On top of that, we also discovered that getting a decent signal for our phones was a little like a game of easter egg hunt; find the best spot for the bars to appear. Enough for a chatting or smsing but not enough for data intensive services like plain old surfing, facebook or even whatsapp. The place was like a modern technological desert!

This forced us to engage in an unusual amount of small talk, casual discussions and board/card games. Honestly, I don't remember ever having that many chess matches with other students! In contrast, life went back to normal once we moved on to other locations with better connectivity; each one to his own screen.

So what does that all mean? I sincerely think that social media and IT technology has revolutionised our lives but I also sincerely think we can make better gadgets that will not consume whatever is left of our social lives in the 'meatspace' aka the real world. If we can't then the video will stand as a prophetic warning to the modern world.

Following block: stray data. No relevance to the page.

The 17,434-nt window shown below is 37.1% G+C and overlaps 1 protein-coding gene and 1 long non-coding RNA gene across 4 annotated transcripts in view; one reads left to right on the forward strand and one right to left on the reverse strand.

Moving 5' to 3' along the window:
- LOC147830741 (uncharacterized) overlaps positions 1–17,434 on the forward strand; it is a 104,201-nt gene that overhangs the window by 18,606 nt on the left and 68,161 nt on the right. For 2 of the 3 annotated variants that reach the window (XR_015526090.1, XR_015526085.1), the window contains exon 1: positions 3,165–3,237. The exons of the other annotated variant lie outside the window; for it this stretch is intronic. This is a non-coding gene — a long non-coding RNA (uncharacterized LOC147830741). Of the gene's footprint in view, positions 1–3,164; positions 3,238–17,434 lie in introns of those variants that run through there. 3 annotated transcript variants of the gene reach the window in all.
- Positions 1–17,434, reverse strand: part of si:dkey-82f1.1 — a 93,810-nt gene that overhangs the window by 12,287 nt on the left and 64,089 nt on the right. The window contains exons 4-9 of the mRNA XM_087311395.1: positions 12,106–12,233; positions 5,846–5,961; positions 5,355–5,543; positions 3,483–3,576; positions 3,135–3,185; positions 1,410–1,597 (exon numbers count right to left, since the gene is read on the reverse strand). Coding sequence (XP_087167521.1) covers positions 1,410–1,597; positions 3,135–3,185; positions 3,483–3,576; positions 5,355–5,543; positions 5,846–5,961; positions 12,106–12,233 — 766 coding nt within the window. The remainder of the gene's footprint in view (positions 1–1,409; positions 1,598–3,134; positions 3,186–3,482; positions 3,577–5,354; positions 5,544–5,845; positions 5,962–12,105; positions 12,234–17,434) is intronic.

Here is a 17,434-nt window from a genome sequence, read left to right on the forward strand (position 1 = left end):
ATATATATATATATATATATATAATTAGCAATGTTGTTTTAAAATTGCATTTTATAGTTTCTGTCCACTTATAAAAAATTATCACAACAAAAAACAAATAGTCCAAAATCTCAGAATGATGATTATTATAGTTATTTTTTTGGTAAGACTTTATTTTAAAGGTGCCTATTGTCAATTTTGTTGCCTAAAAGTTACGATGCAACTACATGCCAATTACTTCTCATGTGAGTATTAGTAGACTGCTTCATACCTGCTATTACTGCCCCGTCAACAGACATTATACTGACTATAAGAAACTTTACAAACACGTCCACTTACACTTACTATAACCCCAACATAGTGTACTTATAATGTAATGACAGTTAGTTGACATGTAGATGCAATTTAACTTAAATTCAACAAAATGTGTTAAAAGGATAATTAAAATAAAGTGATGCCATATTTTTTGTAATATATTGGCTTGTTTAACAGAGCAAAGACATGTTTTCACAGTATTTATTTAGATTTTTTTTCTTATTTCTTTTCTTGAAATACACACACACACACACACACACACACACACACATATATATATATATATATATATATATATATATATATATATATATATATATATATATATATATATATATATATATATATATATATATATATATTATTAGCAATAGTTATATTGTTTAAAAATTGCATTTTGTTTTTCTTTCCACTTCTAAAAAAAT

Sunday, 11 May 2014

Humanity's traitors

After a long hiatus, here we go again!

Life is delicate, that much is made clear to me everyday I go to see the children and newborns in the wards at hospital during rounds. Death hangs like a shadow in such places, always ready to pounce when the time is opportune. Modern medicine has helped us to reach previously unimaginable levels of improved existence and survival odds. Such hope abounds in plenty that it should be regarded as a treachery to humanity to withhold such hope if it is/can be made available to all.